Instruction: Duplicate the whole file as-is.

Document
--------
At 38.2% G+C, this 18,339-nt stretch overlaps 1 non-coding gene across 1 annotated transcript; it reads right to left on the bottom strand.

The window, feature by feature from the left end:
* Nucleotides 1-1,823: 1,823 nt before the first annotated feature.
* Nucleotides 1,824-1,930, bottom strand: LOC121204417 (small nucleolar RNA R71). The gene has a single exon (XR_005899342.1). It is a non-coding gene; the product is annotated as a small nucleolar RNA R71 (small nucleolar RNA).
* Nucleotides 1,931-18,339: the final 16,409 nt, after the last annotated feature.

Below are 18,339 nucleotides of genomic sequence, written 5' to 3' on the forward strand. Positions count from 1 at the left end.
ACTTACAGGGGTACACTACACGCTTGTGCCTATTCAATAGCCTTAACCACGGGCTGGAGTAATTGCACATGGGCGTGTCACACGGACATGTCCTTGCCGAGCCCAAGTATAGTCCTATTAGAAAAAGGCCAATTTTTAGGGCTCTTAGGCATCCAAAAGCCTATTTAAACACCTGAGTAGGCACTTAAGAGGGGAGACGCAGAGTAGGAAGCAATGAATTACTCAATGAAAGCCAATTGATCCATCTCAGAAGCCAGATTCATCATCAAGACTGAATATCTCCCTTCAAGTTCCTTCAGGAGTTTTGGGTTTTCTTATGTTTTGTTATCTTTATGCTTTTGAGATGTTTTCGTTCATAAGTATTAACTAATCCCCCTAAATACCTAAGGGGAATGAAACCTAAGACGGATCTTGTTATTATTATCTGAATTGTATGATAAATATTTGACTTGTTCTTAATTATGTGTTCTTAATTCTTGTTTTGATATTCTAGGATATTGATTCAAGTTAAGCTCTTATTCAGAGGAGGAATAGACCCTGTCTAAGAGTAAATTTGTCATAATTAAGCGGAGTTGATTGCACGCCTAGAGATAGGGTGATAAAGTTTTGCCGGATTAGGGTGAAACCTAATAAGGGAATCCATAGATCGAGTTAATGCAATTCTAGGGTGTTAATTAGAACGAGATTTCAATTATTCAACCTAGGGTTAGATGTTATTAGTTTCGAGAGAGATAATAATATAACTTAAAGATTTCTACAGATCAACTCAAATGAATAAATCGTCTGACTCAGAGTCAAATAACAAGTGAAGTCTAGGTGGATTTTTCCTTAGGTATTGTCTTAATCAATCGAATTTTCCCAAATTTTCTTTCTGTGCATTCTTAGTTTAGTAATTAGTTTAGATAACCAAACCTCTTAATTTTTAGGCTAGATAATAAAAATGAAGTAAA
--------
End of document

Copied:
At 38.2% G+C, this 18,339-nt stretch overlaps 1 non-coding gene across 1 annotated transcript; it reads right to left on the bottom strand.

The window, feature by feature from the left end:
* Nucleotides 1-1,823: 1,823 nt before the first annotated feature.
* Nucleotides 1,824-1,930, bottom strand: LOC121204417 (small nucleolar RNA R71). The gene has a single exon (XR_005899342.1). It is a non-coding gene; the product is annotated as a small nucleolar RNA R71 (small nucleolar RNA).
* Nucleotides 1,931-18,339: the final 16,409 nt, after the last annotated feature.

Below are 18,339 nucleotides of genomic sequence, written 5' to 3' on the forward strand. Positions count from 1 at the left end.
ACTTACAGGGGTACACTACACGCTTGTGCCTATTCAATAGCCTTAACCACGGGCTGGAGTAATTGCACATGGGCGTGTCACACGGACATGTCCTTGCCGAGCCCAAGTATAGTCCTATTAGAAAAAGGCCAATTTTTAGGGCTCTTAGGCATCCAAAAGCCTATTTAAACACCTGAGTAGGCACTTAAGAGGGGAGACGCAGAGTAGGAAGCAATGAATTACTCAATGAAAGCCAATTGATCCATCTCAGAAGCCAGATTCATCATCAAGACTGAATATCTCCCTTCAAGTTCCTTCAGGAGTTTTGGGTTTTCTTATGTTTTGTTATCTTTATGCTTTTGAGATGTTTTCGTTCATAAGTATTAACTAATCCCCCTAAATACCTAAGGGGAATGAAACCTAAGACGGATCTTGTTATTATTATCTGAATTGTATGATAAATATTTGACTTGTTCTTAATTATGTGTTCTTAATTCTTGTTTTGATATTCTAGGATATTGATTCAAGTTAAGCTCTTATTCAGAGGAGGAATAGACCCTGTCTAAGAGTAAATTTGTCATAATTAAGCGGAGTTGATTGCACGCCTAGAGATAGGGTGATAAAGTTTTGCCGGATTAGGGTGAAACCTAATAAGGGAATCCATAGATCGAGTTAATGCAATTCTAGGGTGTTAATTAGAACGAGATTTCAATTATTCAACCTAGGGTTAGATGTTATTAGTTTCGAGAGAGATAATAATATAACTTAAAGATTTCTACAGATCAACTCAAATGAATAAATCGTCTGACTCAGAGTCAAATAACAAGTGAAGTCTAGGTGGATTTTTCCTTAGGTATTGTCTTAATCAATCGAATTTTCCCAAATTTTCTTTCTGTGCATTCTTAGTTTAGTAATTAGTTTAGATAACCAAACCTCTTAATTTTTAGGCTAGATAATAAAAATGAAGTAAA